Because participants were to use the same tool with each evaluation method, we decided to use two different asthma action plans so as to reduce the learning effect of having to create the same plan twice. We constructed the two plans in such a way that they were different overall, but had similar tasks, so that the results were comparable.

During each user study session, the task completion time and percentage of errors made during each of the testing methods were recorded. Examples of errors included deselecting an option while the option had to be selected or not recognizing the different page layouts (Table 1). Participants were encouraged to verbalize their thoughts while using each method.

After each method, a short questionnaire was administered to the participant. The questionnaire consisted of the System Usability Scale (SUS) questions and a number of open-ended questions inquiring about the participant’s attitude towards the tool (for example, if they felt confident or frustrated while using the tool). The SUS questionnaire used a 5-point Likert scale where 1 was Strongly Disagree and 5 was Strongly Agree (Brooke, 1996).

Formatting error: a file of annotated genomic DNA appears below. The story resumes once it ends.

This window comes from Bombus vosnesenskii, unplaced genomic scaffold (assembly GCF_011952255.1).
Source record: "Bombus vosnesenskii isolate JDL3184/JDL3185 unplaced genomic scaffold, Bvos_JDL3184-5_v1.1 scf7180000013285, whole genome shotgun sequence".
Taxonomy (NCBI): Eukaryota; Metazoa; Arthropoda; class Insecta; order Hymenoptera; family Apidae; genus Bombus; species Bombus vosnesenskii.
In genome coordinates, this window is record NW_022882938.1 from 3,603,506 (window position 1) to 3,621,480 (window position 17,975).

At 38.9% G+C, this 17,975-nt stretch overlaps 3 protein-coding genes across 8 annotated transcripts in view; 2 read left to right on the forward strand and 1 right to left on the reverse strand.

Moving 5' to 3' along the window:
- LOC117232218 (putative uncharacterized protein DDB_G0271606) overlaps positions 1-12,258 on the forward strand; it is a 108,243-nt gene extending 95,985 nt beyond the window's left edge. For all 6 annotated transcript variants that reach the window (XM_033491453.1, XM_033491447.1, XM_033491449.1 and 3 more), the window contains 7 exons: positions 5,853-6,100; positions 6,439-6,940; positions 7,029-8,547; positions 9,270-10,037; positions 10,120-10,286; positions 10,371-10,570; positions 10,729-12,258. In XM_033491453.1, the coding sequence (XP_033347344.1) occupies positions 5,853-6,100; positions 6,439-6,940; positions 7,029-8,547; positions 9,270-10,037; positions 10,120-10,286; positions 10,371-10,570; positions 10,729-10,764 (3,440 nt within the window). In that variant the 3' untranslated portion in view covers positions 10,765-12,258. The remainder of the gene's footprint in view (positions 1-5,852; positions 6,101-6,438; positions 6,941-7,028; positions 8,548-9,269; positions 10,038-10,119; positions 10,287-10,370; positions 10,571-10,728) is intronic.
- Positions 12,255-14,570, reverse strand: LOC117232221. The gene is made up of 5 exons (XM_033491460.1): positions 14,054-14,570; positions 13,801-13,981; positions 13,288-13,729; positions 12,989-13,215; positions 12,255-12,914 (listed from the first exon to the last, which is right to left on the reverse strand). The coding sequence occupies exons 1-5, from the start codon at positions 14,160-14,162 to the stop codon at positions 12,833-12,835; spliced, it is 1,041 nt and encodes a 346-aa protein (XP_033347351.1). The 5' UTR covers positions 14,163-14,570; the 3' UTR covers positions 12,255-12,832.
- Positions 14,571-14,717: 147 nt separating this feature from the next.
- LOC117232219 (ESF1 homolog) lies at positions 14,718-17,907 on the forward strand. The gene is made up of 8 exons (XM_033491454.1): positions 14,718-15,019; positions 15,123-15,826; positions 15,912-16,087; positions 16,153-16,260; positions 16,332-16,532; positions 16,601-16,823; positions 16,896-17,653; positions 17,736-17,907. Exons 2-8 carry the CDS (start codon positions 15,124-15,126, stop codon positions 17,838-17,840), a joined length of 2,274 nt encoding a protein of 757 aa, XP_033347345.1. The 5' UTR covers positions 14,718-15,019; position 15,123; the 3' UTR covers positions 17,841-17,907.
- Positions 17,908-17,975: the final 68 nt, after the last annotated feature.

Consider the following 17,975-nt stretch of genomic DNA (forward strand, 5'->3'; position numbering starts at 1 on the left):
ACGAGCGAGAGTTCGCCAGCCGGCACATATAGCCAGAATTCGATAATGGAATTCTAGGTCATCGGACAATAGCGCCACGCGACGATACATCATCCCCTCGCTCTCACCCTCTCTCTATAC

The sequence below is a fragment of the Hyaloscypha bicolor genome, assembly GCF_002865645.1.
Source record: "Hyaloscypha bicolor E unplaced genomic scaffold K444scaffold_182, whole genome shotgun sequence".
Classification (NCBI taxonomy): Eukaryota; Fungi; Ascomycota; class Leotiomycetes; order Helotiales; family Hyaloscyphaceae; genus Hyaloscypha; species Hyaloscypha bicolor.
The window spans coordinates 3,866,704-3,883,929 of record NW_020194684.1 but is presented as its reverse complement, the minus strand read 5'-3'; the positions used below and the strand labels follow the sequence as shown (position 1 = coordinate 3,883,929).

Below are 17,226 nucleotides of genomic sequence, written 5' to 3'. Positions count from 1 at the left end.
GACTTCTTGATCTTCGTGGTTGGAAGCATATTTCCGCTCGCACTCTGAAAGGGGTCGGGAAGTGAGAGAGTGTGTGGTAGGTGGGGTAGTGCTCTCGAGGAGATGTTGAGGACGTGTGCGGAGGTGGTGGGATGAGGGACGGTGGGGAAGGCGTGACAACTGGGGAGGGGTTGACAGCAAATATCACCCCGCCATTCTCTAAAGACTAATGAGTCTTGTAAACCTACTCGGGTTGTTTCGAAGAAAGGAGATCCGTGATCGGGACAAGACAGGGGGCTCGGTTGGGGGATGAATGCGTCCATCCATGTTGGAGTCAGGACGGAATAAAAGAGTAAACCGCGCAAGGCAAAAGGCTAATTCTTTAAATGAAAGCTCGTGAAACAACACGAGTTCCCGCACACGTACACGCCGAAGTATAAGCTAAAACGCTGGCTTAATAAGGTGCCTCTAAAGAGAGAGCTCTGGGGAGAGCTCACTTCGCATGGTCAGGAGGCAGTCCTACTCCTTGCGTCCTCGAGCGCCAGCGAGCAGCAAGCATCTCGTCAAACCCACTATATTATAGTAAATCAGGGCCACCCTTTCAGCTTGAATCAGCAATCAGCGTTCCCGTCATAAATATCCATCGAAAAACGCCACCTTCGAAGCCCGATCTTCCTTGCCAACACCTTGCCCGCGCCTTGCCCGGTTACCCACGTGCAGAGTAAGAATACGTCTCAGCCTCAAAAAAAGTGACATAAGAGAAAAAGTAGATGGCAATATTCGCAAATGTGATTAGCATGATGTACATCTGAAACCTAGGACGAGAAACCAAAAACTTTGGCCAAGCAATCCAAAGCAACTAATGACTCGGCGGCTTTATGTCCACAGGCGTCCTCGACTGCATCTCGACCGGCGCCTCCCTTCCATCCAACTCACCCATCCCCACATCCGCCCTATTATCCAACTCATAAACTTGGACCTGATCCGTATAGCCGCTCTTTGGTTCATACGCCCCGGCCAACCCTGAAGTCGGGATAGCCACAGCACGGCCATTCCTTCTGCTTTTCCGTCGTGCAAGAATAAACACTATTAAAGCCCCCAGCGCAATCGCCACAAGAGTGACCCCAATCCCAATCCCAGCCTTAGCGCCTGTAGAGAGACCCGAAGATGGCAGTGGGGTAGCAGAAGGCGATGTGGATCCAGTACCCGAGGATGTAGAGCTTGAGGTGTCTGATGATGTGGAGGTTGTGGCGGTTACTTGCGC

After both of the methods were completed by the participant, a semi-structured interview was conducted. The interview inquired about the issues raised during the participant’s interaction with the tool. Participants were also asked about their overall impression of the tool.


Previous | Next